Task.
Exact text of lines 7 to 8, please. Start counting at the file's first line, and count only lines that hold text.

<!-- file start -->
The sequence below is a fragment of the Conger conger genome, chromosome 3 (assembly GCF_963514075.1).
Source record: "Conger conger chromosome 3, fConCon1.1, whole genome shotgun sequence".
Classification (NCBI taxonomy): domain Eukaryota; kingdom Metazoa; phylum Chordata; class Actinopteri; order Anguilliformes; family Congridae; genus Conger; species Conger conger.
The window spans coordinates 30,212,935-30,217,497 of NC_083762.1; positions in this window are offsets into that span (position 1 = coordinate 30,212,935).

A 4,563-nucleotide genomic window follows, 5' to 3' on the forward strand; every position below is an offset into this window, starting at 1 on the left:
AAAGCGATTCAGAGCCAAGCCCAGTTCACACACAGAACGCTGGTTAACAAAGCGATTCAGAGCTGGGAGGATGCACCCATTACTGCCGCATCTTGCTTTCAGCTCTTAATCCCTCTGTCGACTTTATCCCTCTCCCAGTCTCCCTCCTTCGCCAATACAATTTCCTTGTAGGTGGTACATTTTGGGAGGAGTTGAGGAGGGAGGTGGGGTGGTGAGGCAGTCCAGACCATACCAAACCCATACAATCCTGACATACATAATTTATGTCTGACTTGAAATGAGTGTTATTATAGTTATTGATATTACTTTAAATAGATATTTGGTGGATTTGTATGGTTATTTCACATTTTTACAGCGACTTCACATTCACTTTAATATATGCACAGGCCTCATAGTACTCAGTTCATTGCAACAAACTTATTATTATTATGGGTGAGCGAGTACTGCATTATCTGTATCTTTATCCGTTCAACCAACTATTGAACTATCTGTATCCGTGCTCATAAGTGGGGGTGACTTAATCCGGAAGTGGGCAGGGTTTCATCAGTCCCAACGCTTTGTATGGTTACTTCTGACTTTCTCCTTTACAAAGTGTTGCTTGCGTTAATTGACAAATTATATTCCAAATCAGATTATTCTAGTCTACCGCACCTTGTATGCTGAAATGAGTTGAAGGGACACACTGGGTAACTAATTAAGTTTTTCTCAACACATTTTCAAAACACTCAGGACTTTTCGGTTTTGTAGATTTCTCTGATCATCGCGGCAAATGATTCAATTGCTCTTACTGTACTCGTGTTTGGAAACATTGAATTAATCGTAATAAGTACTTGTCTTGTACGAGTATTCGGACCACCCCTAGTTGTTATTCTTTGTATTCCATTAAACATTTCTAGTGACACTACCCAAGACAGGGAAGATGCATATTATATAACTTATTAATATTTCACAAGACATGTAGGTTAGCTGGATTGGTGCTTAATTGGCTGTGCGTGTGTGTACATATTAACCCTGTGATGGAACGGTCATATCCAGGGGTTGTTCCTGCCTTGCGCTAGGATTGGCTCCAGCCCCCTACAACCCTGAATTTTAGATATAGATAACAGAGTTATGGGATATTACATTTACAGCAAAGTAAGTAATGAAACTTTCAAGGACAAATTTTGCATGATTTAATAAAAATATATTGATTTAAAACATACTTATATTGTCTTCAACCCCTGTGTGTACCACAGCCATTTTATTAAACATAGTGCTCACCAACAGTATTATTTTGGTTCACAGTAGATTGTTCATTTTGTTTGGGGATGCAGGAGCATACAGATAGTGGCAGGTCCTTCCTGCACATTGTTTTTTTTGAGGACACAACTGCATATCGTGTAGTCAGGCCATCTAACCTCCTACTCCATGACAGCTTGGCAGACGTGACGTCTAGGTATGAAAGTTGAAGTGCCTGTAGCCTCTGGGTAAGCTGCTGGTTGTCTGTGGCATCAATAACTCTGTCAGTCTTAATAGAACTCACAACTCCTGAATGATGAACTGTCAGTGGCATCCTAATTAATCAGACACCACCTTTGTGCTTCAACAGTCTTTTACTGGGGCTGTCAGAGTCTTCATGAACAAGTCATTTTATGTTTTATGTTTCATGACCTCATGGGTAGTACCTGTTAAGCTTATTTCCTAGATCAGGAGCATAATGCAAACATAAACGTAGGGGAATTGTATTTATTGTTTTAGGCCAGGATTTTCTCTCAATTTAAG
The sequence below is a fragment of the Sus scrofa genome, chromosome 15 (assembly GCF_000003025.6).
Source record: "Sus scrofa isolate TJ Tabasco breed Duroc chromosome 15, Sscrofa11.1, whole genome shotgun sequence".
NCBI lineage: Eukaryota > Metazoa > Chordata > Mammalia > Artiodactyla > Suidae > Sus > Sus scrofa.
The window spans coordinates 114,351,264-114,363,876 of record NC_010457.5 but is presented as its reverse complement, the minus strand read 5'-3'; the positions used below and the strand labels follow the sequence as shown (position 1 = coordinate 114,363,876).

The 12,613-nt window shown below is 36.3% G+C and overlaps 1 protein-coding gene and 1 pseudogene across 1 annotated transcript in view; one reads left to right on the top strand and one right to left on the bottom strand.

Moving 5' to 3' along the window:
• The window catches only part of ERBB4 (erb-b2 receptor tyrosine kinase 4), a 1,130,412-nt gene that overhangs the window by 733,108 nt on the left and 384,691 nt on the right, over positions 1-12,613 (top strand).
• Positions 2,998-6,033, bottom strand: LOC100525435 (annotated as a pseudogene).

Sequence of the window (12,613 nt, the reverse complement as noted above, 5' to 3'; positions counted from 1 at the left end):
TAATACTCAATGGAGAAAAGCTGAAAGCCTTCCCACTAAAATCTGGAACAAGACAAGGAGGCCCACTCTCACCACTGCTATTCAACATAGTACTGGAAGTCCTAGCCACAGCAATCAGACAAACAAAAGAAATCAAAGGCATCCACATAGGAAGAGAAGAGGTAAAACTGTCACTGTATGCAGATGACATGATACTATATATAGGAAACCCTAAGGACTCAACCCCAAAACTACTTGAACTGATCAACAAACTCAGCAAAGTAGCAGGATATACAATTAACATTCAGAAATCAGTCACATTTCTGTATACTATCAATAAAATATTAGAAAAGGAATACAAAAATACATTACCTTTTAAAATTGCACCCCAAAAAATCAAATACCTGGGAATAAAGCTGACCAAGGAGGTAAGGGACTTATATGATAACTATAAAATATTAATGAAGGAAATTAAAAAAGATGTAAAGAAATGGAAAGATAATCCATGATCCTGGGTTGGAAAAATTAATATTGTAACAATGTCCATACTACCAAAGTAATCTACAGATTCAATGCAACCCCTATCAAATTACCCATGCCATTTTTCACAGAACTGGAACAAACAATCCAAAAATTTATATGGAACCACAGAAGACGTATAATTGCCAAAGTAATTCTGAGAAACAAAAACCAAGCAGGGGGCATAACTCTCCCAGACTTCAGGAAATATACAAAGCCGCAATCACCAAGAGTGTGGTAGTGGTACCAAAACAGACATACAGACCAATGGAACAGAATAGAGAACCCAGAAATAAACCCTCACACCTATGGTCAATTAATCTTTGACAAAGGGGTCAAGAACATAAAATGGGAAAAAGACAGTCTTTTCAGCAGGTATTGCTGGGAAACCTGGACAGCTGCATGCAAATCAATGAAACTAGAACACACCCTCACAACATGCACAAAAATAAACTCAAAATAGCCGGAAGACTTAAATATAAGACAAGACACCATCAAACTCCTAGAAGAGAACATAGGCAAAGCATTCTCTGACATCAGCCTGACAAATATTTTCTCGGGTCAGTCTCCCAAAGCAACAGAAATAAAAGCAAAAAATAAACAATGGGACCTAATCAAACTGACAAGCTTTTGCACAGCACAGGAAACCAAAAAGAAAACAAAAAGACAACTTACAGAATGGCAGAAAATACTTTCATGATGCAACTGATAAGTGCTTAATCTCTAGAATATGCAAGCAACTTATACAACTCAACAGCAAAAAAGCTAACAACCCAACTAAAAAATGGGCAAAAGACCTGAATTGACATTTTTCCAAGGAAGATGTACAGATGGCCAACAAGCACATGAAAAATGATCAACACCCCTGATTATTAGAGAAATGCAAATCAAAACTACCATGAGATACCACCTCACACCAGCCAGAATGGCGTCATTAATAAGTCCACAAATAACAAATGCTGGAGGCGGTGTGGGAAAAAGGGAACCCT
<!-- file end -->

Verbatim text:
The sequence below is a fragment of the Sus scrofa genome, chromosome 15 (assembly GCF_000003025.6).
Source record: "Sus scrofa isolate TJ Tabasco breed Duroc chromosome 15, Sscrofa11.1, whole genome shotgun sequence".